Date of Award
Master of Arts in Interpreting Studies and Communication Equity
ASL & Interpreting
ASL and Interpreting
Interpreters are humans and, despite historical assumptions and beliefs, do not remain completely neutral when performing interpreting duties. At times, interpreters will feel emotions that surface as a reaction to source messages. These emotions can arise quickly with little warning, causing interpreters to navigate them in a matter of seconds and make decisions regarding how to best interpret the source message. This is especially true if the source message contains any form of taboo / strong language. Such messages may cause trepidation when voicing - working from American Sign Language into English - and word choices may affect the hearing client’s perception of the deaf consumer. Interviewing twenty-four currently-practicing hearing ASL interpreters produced qualitative data regarding the emotions felt while voicing neutral content versus voicing taboo content. The results are useful for current practitioners in recognizing patterns of work and striving to correct them as well as developing skills and habits conducive to the interpreting profession.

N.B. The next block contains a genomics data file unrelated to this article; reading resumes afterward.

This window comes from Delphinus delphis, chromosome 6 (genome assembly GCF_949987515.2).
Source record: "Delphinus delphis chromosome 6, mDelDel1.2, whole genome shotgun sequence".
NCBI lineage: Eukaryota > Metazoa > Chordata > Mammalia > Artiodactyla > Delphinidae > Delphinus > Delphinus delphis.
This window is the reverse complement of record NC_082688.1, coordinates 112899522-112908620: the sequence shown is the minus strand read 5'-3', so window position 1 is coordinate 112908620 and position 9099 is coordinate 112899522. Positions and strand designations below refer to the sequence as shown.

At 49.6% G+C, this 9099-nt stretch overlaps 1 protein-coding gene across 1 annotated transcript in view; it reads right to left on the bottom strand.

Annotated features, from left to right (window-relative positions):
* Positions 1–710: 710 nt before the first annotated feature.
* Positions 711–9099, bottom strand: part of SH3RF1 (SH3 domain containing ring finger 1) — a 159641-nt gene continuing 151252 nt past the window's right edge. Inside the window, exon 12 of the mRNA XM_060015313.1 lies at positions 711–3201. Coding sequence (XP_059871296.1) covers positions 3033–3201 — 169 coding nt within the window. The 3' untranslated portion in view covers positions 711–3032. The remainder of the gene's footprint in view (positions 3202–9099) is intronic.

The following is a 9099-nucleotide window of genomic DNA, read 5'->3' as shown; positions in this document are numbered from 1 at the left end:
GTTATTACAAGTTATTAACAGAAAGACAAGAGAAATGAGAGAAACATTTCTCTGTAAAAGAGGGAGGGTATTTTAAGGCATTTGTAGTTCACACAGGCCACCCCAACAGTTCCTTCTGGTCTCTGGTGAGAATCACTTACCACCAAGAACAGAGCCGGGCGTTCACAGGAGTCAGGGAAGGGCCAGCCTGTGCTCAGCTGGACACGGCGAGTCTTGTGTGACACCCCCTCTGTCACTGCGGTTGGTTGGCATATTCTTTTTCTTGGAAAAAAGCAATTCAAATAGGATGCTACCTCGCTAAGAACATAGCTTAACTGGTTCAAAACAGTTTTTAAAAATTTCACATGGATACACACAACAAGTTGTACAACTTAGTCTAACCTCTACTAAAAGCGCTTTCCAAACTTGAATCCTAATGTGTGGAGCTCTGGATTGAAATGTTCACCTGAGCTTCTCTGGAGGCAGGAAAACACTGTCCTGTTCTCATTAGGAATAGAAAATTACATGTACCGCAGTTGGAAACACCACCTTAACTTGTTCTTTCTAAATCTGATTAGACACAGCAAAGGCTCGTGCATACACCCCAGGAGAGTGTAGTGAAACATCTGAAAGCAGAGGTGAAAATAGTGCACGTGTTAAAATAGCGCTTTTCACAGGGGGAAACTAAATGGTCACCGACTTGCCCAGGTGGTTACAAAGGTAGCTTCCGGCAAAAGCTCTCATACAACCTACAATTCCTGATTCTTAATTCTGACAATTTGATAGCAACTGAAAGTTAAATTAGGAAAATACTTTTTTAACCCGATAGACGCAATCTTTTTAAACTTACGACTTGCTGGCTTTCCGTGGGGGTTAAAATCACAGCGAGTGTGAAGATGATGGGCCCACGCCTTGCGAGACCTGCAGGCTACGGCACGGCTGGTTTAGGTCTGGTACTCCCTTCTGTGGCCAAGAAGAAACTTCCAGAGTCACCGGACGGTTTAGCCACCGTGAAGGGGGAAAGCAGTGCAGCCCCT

Wilson, Devon E.. (2022). Tell Me How You Really Feel: A Qualitative Look at the Trepidation Felt by American Sign Language Interpreters When Voicing Taboo and Strong Language. Retrieved from Sophia, the St. Catherine University repository website: https://sophia.stkate.edu/maisce/48